NEW YORK — David Brown, a film and theater producer who helped bring to the screen two of the 1970s' biggest hits, "Jaws" and "The Sting," has died. He was 93.
Brown, who was the husband of longtime Cosmopolitan editor Helen Gurley Brown, died Monday at his Manhattan home following a long illness, according to the Hearst Corp., which owns Cosmopolitan.
Brown came to Hollywood in 1953, in the waning years of the studio system, and remained active into the 21st century. As a producer, he was nominated for the best picture Oscar four times, for "Jaws," 1975; "The Verdict," 1982; "A Few Good Men," 1992; and "Chocolat," 2000.
"Yes, I've survived," he told The New York Times in 1999, when he was 83. "At a certain age you become cool, not cold. I kind of represent the new and old Hollywood."
In 1991, he and his former partner, Richard D. Zanuck, won the Irving G. Thalberg award, given at the Academy Awards for a producing career of consistent high quality.
"It's a tough business. It has a lot of heartbreak in it," Brown said at the time.
He also earned a spot in popular culture history for encouraging his wife to write her groundbreaking 1962 book, "Sex and the Single Girl," that led to her fabled career at Cosmopolitan magazine, which Brown himself had worked at years earlier.
"I owe him everything" Helen Gurley Brown told Success Magazine in 2008. "(Without him,) I wouldn't be who I am or achieved what I did."
David Brown was credited with writing some of the formerly staid magazine's sizzling cover lines during his wife's 32 years at the helm: "The startling truth about sex addicts." "How to be very good in bed." "The terrible danger of a perfect sex partner."
"The extraordinary thing about Helen is that she's so unpredictable," he told The New York Times in 1995. "I've never had a boring moment with her." For her part, she once told the newspaper that "I look after him like a geisha girl."
Brown began his Hollywood career as a story editor at 20th Century Fox after years as a journalist, magazine editor and short story writer.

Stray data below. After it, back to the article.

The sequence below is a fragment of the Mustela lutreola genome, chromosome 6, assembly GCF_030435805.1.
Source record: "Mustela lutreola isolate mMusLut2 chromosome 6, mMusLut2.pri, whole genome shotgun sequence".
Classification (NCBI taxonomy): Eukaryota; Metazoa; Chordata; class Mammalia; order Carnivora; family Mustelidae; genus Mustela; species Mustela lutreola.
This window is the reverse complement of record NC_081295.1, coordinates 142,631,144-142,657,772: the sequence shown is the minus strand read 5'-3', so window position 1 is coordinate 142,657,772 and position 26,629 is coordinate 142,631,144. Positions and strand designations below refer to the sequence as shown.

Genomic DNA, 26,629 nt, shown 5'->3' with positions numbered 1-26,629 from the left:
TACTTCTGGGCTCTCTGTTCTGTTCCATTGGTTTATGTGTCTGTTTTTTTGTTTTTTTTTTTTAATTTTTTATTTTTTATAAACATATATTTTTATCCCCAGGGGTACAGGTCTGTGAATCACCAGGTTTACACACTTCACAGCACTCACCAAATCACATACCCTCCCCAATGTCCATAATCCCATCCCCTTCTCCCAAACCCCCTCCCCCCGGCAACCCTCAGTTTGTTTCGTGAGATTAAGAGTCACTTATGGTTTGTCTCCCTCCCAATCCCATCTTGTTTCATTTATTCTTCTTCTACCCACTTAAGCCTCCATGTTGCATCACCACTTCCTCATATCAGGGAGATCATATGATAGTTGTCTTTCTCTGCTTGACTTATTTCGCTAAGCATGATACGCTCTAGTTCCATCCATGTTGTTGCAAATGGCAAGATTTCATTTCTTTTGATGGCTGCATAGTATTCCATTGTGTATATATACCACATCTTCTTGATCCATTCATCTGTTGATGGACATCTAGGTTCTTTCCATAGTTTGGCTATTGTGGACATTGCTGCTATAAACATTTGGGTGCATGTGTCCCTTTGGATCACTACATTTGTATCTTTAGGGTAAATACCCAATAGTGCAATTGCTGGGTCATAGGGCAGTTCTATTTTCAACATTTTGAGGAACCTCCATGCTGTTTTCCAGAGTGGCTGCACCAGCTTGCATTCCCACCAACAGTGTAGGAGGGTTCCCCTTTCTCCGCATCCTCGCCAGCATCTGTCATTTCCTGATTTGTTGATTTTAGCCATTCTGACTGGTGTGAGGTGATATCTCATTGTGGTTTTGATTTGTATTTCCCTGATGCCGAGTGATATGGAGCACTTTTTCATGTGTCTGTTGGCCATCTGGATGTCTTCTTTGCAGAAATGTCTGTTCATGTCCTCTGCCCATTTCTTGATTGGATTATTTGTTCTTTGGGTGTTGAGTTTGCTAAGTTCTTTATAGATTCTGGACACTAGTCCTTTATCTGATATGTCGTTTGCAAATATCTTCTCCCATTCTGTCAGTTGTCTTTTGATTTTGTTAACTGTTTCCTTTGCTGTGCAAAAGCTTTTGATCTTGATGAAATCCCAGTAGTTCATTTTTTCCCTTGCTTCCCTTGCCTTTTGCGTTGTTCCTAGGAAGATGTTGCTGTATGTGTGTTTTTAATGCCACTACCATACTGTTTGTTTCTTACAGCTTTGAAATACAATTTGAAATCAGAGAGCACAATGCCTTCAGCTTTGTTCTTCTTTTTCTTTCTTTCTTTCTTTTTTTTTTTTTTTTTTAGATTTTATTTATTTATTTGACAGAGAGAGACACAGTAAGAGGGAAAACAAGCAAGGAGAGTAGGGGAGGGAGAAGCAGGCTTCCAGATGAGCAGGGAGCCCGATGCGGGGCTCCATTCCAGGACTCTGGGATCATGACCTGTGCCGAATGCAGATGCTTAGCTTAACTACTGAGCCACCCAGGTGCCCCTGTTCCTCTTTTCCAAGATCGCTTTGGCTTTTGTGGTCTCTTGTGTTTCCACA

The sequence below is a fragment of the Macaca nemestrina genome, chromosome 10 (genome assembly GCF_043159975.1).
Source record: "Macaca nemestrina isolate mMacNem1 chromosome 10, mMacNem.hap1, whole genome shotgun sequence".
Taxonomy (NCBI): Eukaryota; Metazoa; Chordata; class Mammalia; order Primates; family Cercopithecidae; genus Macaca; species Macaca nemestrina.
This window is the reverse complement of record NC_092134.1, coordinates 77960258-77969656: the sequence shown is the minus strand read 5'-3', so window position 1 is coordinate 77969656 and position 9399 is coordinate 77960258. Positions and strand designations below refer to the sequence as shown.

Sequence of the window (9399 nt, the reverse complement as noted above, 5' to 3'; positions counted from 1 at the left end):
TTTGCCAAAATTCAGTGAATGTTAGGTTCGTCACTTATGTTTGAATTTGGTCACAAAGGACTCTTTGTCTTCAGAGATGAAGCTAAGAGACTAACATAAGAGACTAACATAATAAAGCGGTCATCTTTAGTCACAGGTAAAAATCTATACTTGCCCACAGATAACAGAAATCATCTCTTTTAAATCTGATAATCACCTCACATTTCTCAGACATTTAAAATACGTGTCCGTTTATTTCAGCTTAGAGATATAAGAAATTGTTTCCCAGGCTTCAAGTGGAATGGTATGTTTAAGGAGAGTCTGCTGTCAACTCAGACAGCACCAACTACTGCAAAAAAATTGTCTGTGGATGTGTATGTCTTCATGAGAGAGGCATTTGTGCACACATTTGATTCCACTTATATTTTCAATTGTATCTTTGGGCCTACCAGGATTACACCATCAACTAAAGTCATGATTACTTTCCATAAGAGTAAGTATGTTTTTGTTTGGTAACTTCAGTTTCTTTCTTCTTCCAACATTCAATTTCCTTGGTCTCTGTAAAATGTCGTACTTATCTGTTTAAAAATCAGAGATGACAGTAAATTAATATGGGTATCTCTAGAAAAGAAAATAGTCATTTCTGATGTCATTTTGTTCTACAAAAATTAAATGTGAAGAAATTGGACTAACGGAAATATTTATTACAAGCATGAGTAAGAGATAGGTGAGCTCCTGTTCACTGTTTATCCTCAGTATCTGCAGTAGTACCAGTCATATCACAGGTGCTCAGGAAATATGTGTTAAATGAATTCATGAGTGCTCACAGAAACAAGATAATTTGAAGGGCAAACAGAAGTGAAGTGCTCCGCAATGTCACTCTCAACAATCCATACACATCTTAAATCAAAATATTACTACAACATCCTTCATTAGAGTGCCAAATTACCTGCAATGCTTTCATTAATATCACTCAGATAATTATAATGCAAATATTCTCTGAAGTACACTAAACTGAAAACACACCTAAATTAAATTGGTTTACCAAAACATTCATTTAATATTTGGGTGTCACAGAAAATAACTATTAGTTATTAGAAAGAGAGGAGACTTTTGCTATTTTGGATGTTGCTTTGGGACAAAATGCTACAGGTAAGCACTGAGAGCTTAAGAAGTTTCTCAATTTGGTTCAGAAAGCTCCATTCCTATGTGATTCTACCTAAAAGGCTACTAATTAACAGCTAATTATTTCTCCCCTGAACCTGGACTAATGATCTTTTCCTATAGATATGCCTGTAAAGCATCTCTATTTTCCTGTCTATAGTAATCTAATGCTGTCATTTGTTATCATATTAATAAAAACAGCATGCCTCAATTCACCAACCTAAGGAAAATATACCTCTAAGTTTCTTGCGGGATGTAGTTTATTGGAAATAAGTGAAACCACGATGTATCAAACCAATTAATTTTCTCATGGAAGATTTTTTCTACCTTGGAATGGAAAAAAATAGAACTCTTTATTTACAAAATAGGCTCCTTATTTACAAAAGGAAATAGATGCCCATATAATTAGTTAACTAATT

"David Brown was a force in the entertainment, literary and journalism worlds," Frank A. Bennack, Jr., vice chairman and chief executive officer of Hearst Corporation, said in a statement Tuesday. "We are very lucky at Hearst to have worked with him and his legendary wife, Helen, for many years. His expansive body of work will be enjoyed by people around the world for many centuries to come. He will be greatly missed."
He brought Elvis Presley to the big screen for the first time in "Love Me Tender," and was credited with talking George C. Scott into playing "Patton," according to Hearst.
He became a close ally of Zanuck, the son of Darryl F. Zanuck, the mogul who reigned over Fox from the 1930s until age and changing audience tastes brought him down in the early 1970s. Brown worked with the younger Zanuck when he followed in his father's footsteps as the studio's production chief.
Under pressure from the board of directors, Darryl Zanuck fired his son in 1970 in an effort to save his own job, but the maneuver failed and he soon followed him out the door.
Brown lost his job along with Richard Zanuck and recalled it as the lowest point of his career. "We were fired from Fox and had to dictate from the back of our cars because they wouldn't let us in our offices," Brown said in a 2006 Associated Press interview.